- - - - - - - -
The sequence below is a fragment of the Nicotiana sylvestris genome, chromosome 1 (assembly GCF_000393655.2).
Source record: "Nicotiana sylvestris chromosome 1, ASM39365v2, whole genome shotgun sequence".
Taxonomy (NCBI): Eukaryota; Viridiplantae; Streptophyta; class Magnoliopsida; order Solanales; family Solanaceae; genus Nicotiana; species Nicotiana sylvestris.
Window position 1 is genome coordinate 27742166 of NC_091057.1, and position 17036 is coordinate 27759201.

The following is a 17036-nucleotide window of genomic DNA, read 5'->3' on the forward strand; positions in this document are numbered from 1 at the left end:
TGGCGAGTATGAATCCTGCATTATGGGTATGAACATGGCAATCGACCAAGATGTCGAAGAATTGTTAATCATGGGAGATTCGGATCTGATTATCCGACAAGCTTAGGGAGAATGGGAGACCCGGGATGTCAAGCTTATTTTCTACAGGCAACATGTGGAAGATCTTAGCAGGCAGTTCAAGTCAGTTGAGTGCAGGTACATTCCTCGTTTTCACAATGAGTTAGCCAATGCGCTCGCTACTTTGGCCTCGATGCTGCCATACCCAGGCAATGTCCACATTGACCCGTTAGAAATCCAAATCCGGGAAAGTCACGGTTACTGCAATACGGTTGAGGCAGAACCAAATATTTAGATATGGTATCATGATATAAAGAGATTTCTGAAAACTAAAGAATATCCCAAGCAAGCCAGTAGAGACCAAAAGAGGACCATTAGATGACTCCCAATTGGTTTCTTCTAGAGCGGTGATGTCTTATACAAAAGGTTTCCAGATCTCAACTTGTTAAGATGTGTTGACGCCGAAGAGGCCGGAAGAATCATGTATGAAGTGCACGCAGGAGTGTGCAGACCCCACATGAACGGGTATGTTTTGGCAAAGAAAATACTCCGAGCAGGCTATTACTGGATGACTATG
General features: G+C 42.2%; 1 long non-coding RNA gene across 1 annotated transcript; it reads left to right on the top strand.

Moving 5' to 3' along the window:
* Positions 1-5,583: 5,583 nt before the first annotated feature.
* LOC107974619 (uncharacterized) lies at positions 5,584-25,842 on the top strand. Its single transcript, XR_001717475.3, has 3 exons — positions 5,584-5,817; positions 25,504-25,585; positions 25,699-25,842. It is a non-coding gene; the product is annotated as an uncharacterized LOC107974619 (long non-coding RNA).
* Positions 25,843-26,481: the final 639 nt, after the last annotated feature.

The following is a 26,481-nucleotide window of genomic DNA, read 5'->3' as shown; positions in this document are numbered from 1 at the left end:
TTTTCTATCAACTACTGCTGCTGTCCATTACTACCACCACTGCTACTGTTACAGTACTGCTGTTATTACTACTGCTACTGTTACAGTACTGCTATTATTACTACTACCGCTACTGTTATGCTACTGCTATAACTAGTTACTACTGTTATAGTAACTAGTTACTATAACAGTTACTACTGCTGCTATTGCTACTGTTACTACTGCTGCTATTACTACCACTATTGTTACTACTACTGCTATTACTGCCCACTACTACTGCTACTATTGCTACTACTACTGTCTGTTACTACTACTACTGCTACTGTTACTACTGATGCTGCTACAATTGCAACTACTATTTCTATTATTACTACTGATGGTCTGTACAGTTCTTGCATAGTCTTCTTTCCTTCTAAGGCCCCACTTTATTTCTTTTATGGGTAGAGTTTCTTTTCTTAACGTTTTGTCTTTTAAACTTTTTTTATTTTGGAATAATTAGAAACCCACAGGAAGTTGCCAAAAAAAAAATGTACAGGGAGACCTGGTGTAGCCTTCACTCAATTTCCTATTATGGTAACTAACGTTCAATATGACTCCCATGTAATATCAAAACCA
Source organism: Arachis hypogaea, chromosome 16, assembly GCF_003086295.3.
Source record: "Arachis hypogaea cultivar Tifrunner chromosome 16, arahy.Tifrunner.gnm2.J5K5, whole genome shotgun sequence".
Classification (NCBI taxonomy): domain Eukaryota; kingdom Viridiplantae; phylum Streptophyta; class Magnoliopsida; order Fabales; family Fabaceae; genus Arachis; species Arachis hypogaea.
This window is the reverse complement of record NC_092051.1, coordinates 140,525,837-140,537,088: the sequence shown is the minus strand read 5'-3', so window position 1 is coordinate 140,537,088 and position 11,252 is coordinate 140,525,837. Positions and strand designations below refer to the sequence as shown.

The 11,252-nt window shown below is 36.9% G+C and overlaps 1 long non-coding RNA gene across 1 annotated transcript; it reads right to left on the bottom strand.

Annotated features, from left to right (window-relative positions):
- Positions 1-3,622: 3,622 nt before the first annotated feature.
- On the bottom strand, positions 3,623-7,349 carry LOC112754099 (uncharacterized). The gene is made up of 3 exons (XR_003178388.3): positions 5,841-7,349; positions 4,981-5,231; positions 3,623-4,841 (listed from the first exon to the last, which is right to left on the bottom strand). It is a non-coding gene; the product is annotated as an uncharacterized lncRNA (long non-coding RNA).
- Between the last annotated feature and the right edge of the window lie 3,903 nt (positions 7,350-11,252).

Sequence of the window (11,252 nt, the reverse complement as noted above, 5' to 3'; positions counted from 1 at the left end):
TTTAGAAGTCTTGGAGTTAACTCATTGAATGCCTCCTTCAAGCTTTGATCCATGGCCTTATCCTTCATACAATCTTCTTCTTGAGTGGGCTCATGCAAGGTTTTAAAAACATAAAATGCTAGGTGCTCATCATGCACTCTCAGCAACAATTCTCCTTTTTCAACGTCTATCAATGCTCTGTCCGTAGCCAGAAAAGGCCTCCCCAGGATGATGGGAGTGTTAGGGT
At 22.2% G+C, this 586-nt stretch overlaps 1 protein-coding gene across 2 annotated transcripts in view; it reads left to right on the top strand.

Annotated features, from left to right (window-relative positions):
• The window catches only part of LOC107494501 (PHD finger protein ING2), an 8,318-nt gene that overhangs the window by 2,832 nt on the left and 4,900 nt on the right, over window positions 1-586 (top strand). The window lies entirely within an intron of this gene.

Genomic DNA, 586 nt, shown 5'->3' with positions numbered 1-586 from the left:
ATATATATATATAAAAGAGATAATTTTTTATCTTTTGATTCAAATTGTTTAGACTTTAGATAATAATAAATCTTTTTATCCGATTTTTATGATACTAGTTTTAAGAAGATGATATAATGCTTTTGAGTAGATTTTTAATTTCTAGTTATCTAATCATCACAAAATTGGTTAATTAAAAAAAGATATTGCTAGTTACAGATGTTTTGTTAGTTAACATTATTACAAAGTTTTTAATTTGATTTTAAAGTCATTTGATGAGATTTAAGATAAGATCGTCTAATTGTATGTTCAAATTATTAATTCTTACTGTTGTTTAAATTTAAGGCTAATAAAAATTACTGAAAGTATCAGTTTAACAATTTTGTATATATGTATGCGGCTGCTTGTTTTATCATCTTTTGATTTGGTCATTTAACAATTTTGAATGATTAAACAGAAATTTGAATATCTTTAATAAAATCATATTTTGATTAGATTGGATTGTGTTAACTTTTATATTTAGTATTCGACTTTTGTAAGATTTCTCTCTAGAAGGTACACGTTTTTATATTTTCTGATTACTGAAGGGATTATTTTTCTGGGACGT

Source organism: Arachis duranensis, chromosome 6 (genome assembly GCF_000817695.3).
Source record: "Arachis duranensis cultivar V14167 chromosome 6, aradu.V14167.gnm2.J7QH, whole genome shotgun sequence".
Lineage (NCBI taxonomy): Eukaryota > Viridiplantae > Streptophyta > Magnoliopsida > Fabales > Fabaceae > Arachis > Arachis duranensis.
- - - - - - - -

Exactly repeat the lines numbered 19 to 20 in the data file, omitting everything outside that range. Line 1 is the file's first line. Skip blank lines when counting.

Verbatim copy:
Annotated features, from left to right (window-relative positions):
- Positions 1-3,622: 3,622 nt before the first annotated feature.